What is Capital Adequacy Ratio (CAR)?

Capital Adequacy Ratio (CAR) is the ratio of a bank’s capital to its risk. It is also known as the Capital to Risk (Weighted) Assets Ratio (CRAR). In other words, it is the ratio of a bank’s capital to its risk-weighted assets and current liabilities. This ratio is utilized to secure depositors and boost the efficiency and stability of financial systems all over the world.

This is an important topic in the economics segment of the UPSC exam.

CAR/CRAR UPSC Notes:- Download PDF Here

What is the Capital Adequacy Ratio Formula?

The CAR or the CRAR is computed by dividing the capital of the bank with aggregated risk-weighted assets for credit risk, operational risk, and market risk.

This is calculated by summing a bank’s tier 1 capital and tier 2 capitals and dividing the total by its total risk-weighted assets. That is:

Tier 1 CAR = (Eligible Tier 1 capital funds) = (Market Risk RWA + Credit Risk RWA + Operational Risk RWA)

Total CAR = (Eligible Total capital funds) ÷ (Credit Risk RWA + Market Risk RWA + Operational Risk RWA)

CAR Formula:

CAR = (Tier 1 capital + Tier 2 capital)/risk weighted assets

Note that two types of capitals are measured here.

Tier 1 capital: This can absorb the losses without a bank being required to stop trading. Also called core capital, this consists of ordinary share capital, equity capital, audited revenue reserves, and intangible assets. This is permanently available capital and readily available to absorb losses incurred by a bank without it having to cease operations.

Tier 2 capital: This can absorb losses if the bank is winding-up and so gives depositors a lesser measure of protection. This consists of unaudited reserves, unaudited retained earnings, and general loss reserves. This capital cushions losses if the bank is winding up and is used to absorb losses after a bank loses all its tier 1 capital.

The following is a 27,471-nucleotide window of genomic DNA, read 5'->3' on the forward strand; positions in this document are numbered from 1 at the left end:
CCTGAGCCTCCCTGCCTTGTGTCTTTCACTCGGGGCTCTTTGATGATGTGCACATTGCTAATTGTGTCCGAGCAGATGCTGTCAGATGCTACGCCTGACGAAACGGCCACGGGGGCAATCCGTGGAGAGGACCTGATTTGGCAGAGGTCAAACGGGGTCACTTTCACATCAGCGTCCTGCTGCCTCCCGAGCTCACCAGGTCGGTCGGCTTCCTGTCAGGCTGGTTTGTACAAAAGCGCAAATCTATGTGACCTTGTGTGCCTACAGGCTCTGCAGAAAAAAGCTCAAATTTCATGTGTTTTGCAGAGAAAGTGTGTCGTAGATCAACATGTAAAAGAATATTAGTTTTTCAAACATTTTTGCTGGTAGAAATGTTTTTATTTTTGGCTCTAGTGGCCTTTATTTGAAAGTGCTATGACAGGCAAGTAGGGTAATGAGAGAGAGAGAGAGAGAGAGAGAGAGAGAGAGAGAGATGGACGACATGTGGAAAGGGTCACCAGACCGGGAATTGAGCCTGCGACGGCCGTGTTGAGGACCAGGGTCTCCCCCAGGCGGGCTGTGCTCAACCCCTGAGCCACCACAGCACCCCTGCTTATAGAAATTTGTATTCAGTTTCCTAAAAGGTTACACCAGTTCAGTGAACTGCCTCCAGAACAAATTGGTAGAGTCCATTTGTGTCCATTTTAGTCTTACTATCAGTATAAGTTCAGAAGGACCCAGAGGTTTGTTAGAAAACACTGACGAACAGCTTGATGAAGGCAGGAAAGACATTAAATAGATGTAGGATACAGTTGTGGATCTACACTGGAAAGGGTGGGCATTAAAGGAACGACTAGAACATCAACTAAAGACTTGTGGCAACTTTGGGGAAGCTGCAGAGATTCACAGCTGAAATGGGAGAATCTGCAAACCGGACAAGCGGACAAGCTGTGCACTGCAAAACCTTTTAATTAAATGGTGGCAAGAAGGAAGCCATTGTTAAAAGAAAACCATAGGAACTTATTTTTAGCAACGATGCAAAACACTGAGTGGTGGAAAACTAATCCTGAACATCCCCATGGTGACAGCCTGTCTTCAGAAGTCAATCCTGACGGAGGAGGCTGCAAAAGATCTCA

Risk-weighted assets: These assets are used to fix the least amount of capital that should be possessed by banks to lower the insolvency risk. The capital requirement for all types of bank assets depends on the risk assessment.

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Why is Capital Adequacy Ratio important?

The CAR is decided by central banks and bank regulators to prevent commercial banks from taking excess leverage and becoming insolvent in the process. The CAR is important to ensure that banks have enough room to take a reasonable amount of losses before they become insolvent and, as a result, lose depositors’ funds.

In general terms, a bank with a high CRAR/CAR is deemed safe/healthy and likely to fulfill its financial obligations.

When a bank is winding-up, depositors’ funds are accorded a greater priority than the bank’s capital, so depositors will lose their savings only if a bank has a loss higher than the capital it has. So, the higher the CAR, the greater is the protection for depositors’ funds with the bank.

The CAR helps keep an economy’s financial system stable by ensuring that the risk of banks going insolvent is low.

What is the current Capital Adequacy Ratio in India?

The Basel III Norms have prescribed a CAR of 8%. In India, the Reserve Bank of India (RBI) mandates the CAR for scheduled commercial banks to be 9%, and for public sector banks, the CAR to be maintained is 12%.

CAR/CRAR UPSC Notes:- Download PDF Here

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